A harvest of death following the Battle of Gettysburg. Gettysburg, July 1863. (National Archives)
George Pickett’s division comes under Federal rifle fire at the Battle of Gettysburg as they near the Union lines on Cemetery Hill. (U.S. Army Center of Military History)
Crowd at Gettysburg, November 19, 1863 during the dedication of Soldier’s National Cemetery and Lincoln’s Gettysburg Address. Lincoln in center.
Union general Benjamin F. Butler’s signal tower on the Bermuda Hundred peninsula outside of Richmond, Virginia. (Library of Congress)
Lithograph depicting the Battle of the Wildnerness, May 5-7, 1864. (Library of Congress)
Photograph of the 1st Massachusetts burying the dead after the Battle of Spotsylvania Courthouse, May 8-21, 1864. (Library of Congress)
Federal picket post in Atlanta, Georgia just before the Battle of Atlanta of July 22, 1864. (Library of Congress)
The Battle of Mobile Bay August 5, 1864. (Library of Congress)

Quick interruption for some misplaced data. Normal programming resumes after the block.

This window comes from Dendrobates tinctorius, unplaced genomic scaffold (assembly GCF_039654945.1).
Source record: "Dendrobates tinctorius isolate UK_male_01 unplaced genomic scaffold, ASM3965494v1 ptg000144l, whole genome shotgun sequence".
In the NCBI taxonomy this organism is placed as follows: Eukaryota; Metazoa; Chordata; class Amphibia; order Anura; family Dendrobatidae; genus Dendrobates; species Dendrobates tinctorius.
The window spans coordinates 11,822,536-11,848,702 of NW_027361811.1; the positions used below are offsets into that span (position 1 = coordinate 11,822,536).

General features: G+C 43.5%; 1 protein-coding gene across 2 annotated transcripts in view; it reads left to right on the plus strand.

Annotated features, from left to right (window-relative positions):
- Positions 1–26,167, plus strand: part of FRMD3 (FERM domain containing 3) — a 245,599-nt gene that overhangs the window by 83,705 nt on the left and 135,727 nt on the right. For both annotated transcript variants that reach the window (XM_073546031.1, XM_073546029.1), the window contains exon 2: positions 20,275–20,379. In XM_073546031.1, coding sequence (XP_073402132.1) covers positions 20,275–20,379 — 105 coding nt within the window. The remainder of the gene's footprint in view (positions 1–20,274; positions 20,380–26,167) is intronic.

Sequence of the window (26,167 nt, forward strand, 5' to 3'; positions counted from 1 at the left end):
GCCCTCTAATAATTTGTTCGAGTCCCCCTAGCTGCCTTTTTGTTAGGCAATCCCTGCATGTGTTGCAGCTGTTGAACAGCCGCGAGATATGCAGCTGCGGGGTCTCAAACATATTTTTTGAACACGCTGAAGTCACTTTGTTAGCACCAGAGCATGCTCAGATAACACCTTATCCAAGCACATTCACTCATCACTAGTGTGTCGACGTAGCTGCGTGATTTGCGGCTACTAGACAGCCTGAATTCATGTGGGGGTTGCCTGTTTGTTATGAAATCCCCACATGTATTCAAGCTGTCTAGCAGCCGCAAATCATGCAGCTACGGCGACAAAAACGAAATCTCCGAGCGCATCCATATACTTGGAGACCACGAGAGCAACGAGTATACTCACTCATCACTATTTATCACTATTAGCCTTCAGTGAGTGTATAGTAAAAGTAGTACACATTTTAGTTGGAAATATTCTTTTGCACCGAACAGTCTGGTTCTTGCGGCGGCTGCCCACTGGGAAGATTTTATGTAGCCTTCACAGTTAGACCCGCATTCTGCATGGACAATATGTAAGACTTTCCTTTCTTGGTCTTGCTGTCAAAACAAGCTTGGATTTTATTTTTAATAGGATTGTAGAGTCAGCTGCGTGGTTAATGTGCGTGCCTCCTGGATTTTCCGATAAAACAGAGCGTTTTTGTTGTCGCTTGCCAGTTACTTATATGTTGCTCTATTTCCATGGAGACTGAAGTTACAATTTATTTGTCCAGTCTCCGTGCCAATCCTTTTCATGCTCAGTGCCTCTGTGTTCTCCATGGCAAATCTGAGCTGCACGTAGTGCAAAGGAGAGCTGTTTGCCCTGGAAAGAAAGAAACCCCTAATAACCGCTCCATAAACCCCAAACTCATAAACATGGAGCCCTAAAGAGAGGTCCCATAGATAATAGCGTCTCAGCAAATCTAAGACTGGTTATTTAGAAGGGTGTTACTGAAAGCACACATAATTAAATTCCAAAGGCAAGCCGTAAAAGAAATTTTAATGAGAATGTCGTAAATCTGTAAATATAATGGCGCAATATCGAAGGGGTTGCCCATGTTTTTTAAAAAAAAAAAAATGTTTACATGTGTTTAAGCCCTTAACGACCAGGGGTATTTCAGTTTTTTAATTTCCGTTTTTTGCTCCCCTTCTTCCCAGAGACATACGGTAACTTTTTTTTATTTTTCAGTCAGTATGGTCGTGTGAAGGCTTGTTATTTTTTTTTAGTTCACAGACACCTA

Engraving depicting Sherman’s March to the Sea November 15 to December 21, 1864. (Library of Congress)
The Federal outer line outside of Nashville, Tennesse during the Battle of Nashville December 15-16, 1864. (Library of Congress)
Confederate military prison at Andersonville, Georgia, August 17, 1864. (Library of Congress)
The McClean House in Appomattox, Virginia, site Confederate general Robert E. Lee’s surrender following the Battle of Appomattox Courthouse. (Library of Congress)

Civil War Pictures In Articles From History Net Magazines

Battlefields And Beyond: Battle Of South MountainJune Issue Extra: Lee’s first invasion of Union territory was turned back at the Battle of South Mountain